People looking at us from outside look at the authoritative streak in our families and administration with something like pity and do what they can to help change our systems. We respect the wisdom and advice of our elders and cherish those who have served, lived and died for us. We used to feel as if we were betraying them if we questioned them, but this questioning is now happening. We are discovering that those whom we perceived as perfect are not as we believed and hoped they were.
I remember how angry I was when I discovered that my father was not perfect. Thinking that he was infallible had strengthened me; now I felt weak. I felt betrayed. Isn’t it complex? Having gone through the shock, I became more of an adult, stronger than I had felt as his protégée, and learned to love him with his frailties.
The state, our father figure, has proven incapable of many tasks seen as its responsibility. We are moving from blame to the discovery that some of the tasks we expected our governments to undertake may in fact be our individual, adult responsibilities.
There is no shortcut to this awareness among the public. When the system was changed radically without public demand, democratization did not result and people just felt guilty about mistreating our leaders.
The factors which are bringing about a rise in awareness include the increase in communication through the proliferation of the media. Others are the rise in average levels of education; modern travel which brings more Turkish people into contact with other cultures; the increased number of private enterprises, including educational ones, which are experimenting with different approaches to leadership, initiative, teamwork, and responsibility.
I am grateful for all the opportunities for interaction offered by EU, Armenian, Kurdish and American friends. Whether positive or negative, their feedback helps us to reconsider our position with regard to the past and the future. As our people, one by one, adopt adult status in interactions, our state will gradually grow out of its ‘younger brother’ position in relation to the EU, US and others.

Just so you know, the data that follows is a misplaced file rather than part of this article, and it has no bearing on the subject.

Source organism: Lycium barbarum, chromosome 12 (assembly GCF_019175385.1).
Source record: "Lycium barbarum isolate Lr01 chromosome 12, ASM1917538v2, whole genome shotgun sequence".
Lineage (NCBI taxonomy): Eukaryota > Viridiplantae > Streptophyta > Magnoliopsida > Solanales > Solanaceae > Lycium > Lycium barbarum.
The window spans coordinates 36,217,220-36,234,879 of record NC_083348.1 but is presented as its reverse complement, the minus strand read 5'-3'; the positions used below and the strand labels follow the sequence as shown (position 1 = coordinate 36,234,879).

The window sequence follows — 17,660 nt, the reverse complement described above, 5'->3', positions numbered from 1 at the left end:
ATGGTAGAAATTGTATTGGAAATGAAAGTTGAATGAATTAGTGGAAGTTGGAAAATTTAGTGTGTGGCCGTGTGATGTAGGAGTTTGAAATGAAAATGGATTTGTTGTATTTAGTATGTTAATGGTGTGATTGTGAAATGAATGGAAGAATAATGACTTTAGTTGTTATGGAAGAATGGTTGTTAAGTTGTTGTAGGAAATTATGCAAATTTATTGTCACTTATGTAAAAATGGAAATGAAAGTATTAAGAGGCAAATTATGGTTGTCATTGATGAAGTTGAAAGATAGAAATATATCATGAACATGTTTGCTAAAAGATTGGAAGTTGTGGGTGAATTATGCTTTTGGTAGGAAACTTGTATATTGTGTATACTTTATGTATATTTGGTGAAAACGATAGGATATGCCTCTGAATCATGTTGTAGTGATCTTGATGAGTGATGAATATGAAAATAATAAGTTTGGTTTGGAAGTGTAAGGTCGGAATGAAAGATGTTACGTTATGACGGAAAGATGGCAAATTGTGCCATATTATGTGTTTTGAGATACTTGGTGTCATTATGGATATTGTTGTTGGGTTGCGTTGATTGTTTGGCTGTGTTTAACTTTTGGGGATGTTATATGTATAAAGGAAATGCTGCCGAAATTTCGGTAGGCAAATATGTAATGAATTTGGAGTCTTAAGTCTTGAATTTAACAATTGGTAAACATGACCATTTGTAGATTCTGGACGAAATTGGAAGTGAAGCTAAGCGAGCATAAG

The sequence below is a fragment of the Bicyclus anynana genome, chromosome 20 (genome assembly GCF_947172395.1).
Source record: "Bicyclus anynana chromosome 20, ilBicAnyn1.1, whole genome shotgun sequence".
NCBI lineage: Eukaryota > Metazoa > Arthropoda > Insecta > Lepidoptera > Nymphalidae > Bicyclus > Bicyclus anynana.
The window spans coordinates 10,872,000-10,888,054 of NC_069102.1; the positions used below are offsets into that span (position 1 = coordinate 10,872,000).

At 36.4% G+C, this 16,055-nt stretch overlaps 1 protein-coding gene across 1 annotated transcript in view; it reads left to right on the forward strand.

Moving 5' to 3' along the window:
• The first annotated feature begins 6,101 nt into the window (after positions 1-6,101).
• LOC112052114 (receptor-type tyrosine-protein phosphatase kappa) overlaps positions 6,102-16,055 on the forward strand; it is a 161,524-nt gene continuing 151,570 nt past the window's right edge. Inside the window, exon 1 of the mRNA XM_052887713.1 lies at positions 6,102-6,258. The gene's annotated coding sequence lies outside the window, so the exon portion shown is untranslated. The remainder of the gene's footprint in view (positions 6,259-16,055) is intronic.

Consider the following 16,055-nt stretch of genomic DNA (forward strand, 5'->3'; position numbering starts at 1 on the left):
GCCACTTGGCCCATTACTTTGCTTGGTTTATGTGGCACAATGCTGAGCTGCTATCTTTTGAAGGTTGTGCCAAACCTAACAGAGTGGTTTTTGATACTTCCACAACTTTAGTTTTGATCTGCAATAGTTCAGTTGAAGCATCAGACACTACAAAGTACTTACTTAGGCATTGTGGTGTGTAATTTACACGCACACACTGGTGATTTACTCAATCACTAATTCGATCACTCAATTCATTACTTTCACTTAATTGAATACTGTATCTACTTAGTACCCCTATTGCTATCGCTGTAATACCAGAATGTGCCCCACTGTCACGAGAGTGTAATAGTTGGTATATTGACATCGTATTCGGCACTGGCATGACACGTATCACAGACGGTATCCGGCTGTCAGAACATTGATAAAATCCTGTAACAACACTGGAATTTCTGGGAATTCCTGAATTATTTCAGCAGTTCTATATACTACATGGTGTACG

One habit which is both an asset and an impediment is our tendency to disregard, cover up or tolerate others’ mistakes; to save face. Ours is not a culture of confrontation; whereas feedback, given unselfishly and lovingly and received with a trusting heart, helps to shed light on the blindspots of our selves. We are beginning to discover that one can give negative feedback and still love that person.
As educational opportunities become more equal, children from remote and deprived areas are becoming socially mobile and reaching positions of power. Their rhetoric can be different from that used by the élite rulers of the past. This, too, is a new factor in our society.
Some values are more important to us than life itself. One is our land. Another is our family. We see life on earth as a stopover where we have lessons to learn. The day we meet our Creator will not be an end; it will be a joyful reunion—especially if we have discovered our mission on earth and fulfilled it. We believe that everything, ‘good’ and ‘evil’, is given to us by our Creator. In fact, what looks negative may be our greatest instructor. Our destiny is to live out our days with the awareness of their true meaning.
Cigdem Leblebici lectures in Social Psychology at the Economics University in Izmir, Turkey.